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Thursday, December 15, 2016

Scotland’s future matters

So much has been telegraphed about today’s Scottish Government budget announcement that we should not expect surprises. The perception and expectation that the tax burden on Scots will rise is firmly embedded.

Trends matter and we have already seen reactions to these trends in the shortfall on domestic Land and Buildings Transactions Tax and the increasingly pained growls of the commercial property sector. The same has begun on income tax; it was revealed only yesterday that an accountancy firm has begun to talk about “tax equalisation packages” that offer salary supplements for those talented staff that they wish to retain.

We too warned in our submission to Holyrood’s finance committee on Scotland’s tax system that the idea that progressive tax rates can actually deliver fairness and equality is less than likely. Other dynamic effects will be far more powerful and be more likely to increase inequality and curtail growth.

These messages from the supply side matter. While analysis and commentary about today’s budget will follow the tired format of a circus of conjecture and Keynesian promises, the real world will continue to make its millions of decisions unknowable to politicians and generate the change that will smack them in the face with tomorrow’s unknowable events.

That lack of knowledge matters, precisely because trends do matter, and Mr Mackay’s powers do now have enough leverage to adjust trends. The principles he must follow are outlined in the blog piece below this one. For us at TaxpayerScotland they are our only source of future prosperity.

Sadly for all Scots, we fear the force of ideas and incentives in state-funded relationships that drive the Euro-centric centre-left controlling the levers of Scottish power make only one trend feasible in policy choice – more tax to fund more spending.

These are failed policy choices wherever they have been tried. In the EU especially, but also in the US where a trillion dollar deficit is on its way. Taxpayers have been duped over a long period that “government” can support their health, social and educational needs by spending other people’s money on other people. The crisis in the NHS, social care and educational attainment tells us that this is just plain wrong.

Scotland’s government is particularly unwilling to counter the spending tendency of the managerial state. Take a look at this 10 point plan from an alliance of spending interests in the social support industry. It’s not just the money that matters here, it is the embedded nature of mostly middle class professionals across a myriad of initiatives that most voters have never heard of that sticks in the craw. And the left wonder where populist politicians get their motivation for castigating the “political elite” and offering hope to “the little people” from? It’s in documents like this, stupid, demanding more and more centralised tax spending.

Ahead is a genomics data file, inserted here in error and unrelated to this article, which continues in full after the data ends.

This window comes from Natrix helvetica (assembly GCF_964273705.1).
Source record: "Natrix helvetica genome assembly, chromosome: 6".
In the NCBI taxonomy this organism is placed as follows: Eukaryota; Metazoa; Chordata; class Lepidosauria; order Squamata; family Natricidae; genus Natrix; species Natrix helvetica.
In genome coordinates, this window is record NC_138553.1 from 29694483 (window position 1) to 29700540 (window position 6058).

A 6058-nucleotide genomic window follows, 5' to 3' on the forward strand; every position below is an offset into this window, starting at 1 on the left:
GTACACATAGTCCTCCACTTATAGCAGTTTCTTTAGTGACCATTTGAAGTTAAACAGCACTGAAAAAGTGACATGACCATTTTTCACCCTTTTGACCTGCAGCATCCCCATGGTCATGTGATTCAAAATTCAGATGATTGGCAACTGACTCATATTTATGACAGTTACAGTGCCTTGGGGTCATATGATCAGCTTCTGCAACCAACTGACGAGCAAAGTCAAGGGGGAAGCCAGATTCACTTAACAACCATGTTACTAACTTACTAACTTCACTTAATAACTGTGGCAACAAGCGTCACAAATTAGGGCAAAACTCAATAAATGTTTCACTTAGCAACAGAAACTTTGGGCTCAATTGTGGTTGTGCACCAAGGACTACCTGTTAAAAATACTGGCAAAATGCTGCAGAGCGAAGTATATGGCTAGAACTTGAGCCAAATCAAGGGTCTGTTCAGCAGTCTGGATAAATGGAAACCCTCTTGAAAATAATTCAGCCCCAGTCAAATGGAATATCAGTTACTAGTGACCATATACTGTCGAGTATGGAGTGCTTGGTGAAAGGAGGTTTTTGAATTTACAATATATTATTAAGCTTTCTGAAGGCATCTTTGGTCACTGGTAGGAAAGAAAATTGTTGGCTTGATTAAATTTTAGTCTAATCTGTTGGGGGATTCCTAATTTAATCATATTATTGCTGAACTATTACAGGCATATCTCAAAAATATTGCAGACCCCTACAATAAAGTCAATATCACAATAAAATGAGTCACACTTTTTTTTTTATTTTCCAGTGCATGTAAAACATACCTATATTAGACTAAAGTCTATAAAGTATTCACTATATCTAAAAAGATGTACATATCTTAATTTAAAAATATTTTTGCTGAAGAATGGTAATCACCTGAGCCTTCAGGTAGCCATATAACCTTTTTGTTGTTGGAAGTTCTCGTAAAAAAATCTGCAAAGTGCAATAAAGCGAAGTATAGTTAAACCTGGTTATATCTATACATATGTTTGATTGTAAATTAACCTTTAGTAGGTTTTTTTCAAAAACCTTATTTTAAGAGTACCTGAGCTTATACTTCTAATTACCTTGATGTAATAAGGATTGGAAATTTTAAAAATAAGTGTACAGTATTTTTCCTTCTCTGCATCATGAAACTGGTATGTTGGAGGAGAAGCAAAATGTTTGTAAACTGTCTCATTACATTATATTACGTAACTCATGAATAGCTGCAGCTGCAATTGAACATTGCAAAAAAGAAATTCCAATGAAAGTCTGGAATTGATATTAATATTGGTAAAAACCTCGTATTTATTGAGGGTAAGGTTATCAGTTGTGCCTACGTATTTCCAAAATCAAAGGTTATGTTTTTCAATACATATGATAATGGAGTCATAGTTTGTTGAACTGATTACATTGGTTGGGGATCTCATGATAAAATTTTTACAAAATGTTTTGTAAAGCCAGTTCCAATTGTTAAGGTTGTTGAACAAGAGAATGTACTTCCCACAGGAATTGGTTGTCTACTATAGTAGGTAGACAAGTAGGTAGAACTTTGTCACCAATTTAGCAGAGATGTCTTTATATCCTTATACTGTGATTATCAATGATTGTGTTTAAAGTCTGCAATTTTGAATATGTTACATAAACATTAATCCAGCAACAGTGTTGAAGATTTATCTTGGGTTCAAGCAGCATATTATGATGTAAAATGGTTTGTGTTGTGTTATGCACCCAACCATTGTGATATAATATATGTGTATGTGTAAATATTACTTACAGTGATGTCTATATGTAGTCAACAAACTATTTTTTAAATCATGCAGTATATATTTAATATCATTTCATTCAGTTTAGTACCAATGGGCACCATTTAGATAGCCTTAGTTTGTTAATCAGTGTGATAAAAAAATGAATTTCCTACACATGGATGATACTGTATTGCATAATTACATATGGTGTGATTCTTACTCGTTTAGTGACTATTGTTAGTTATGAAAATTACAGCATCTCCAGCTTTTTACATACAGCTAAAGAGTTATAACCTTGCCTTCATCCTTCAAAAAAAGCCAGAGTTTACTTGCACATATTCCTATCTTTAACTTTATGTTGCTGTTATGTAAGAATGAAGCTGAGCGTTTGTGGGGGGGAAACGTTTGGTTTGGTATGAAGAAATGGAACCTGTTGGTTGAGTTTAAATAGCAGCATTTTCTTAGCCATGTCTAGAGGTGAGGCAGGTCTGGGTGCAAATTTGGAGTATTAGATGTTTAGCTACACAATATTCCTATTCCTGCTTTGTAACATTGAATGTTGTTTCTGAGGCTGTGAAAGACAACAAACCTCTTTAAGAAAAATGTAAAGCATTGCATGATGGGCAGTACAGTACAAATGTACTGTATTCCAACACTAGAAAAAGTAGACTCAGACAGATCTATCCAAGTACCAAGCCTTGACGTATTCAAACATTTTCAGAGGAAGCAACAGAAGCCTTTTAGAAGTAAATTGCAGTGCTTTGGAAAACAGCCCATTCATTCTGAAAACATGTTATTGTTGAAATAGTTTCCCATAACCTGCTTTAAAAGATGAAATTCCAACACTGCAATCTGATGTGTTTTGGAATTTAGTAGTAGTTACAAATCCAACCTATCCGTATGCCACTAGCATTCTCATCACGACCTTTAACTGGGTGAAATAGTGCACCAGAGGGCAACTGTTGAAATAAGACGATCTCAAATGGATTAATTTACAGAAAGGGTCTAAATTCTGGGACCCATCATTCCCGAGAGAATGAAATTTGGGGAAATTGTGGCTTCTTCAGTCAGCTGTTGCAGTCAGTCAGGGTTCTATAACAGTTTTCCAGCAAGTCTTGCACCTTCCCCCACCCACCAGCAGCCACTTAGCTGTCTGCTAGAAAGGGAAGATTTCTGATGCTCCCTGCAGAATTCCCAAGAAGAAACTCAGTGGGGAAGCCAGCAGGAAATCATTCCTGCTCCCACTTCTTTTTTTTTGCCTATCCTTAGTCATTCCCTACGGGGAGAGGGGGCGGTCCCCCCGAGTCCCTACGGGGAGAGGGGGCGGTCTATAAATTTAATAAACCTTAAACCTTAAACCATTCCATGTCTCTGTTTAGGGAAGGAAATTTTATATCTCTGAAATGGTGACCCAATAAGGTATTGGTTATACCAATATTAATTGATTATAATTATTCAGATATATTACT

Those paying for these initiatives can clearly see they do not work. While those who manage them hold their meetings in spacious, warm, and expensively equipped offices (with high business rates), ordinary taxpayers can still see freezing down-and-outs begging on our streets, poor mums giving laldy to squalling infants in the pound shop, bored teenagers scrawling banter on town walls, and the elderly scunnered for a shilling for the meter in damp flats. These socialist initiatives have failed and they always will.

There are ten-point plans aplenty in the Scottish public sphere; it’s time to resist them, and then scrap them. The Scottish Government needs to show trust of the people to build a new Scotland based on their creativity and technical talent, and a small government.

What Mr Mackay needs to do to start today is look ahead – to offer a ten-year, minimum, vision of a trend to a lower spending, lower taxing state; that can quickly release the “animal spirits” of our wealth creators. Only that can solve the social support crisis we face today. Higher taxation will only make it worse; progressively.



'Government is the great fiction through which everybody endeavours to live at the expense of everybody else.'
Frederic Bastiat